Successful public service in a democracy does not mean the destruction of one’s enemies.

This morning I wrote that solving our nation’s transportation challenges “requires vision—men and women who can develop innovative solutions, and champions who… have the fortitude to see them through.” This afternoon, I want to share with you my thoughts about what it takes to be one of those champions.

I’m a lifelong Republican who served seven terms in Congress. When President Barack Obama called on me to serve in his historic administration, I knew it was a once-in-a-lifetime opportunity for truly bipartisan public service. Sure, we had our differences. But we shared a passion for public service—and that’s what mattered.

As I close the last chapter in my book of service, I’m taking stock of the Washington I see today. Sadly, I see a town that is increasingly distracted by political sideshows and name-calling, which are hurting its ability to effectively address our most pressing issues.

As a former member of Congress, I get it. Solving our nation’s problems is hard work, and it always has been. Today, it is made even more difficult by constant partisan debate, but the truth is, we can overcome this.

Over the course of my career—17 years as a Capitol Hill aide, 14 years as a congressman, 4 ½ years as the U.S. Secretary of Transportation—I’ve seen my mentors, my colleagues and even my rivals come together and solve big problems. Time and time again, the quality they’ve all shared is leadership.

The funny thing about leadership is that while it’s hard to define, it’s very easy to identify. People know a leader when they see one.Here are a few key qualities I’ve observed in strong leaders:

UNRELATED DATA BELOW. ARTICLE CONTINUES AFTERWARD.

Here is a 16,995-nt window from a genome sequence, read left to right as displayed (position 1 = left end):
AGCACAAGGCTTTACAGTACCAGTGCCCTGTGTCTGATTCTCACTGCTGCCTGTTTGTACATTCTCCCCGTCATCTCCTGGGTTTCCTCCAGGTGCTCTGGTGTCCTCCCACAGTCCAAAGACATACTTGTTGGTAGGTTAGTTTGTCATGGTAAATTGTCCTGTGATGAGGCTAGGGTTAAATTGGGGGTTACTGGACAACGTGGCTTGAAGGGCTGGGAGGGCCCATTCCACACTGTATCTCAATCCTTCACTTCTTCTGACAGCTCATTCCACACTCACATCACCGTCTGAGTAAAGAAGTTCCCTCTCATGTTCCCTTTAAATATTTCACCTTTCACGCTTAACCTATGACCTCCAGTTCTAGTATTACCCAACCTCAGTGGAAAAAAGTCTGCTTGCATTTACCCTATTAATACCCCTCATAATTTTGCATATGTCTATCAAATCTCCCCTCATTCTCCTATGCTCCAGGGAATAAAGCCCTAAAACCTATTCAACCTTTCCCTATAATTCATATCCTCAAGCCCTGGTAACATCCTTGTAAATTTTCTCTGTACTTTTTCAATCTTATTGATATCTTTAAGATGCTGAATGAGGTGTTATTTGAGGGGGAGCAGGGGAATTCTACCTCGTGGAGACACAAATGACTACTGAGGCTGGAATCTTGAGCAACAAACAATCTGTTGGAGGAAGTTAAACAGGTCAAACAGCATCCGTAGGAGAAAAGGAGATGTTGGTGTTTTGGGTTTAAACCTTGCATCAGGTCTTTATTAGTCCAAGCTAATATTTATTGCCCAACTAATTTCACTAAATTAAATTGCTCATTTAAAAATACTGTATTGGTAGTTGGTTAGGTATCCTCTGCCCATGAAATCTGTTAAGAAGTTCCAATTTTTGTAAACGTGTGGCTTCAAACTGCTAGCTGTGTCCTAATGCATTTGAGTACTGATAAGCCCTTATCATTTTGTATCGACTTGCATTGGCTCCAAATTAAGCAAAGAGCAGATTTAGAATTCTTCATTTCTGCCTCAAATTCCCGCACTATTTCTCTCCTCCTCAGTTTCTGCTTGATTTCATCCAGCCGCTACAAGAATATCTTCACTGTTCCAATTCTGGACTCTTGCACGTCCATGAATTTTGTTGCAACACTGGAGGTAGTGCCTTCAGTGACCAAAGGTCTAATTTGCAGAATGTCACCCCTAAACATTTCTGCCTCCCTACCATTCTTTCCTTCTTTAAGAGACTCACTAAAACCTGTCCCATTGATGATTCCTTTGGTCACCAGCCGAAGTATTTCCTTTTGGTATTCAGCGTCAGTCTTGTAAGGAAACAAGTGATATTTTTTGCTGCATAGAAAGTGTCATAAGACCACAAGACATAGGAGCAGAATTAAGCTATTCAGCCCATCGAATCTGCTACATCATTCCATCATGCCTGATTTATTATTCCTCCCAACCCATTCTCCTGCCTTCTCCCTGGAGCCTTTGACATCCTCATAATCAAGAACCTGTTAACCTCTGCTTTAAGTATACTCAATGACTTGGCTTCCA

Successful public service in a democracy does not mean the destruction of one’s enemies. If, in the midst of secession and strife, President Abraham Lincoln could say to his countrymen, “We are not enemies, but friends,” then surely we can do the same today.

There is always going to be another issue and another debate. Our job, as political leaders, is to build the relationships that help us compromise and get things done.

Solving the difficult problems that face our nation has always been hard. It was hard for Lincoln to keep the union together during the Civil War. It was hard for Congress to pass a civil rights bill that ensured equal rights for all Americans. And it was hard for us to balance the budget in the 1990s.

But we did it. And we did it together. We certainly can do it again.

The qualities I’ve laid out may seem less valued in today’s Washington, but that is precisely why they are most important. The next generation is counting on us to do more. Let’s start by being better leaders, being bipartisan and being willing to compromise. iBi

This article was first posted on July 1, 2013 on fastlane.dot.gov, the official blog of the U.S. Secretary of Transportation, and is reprinted with permission.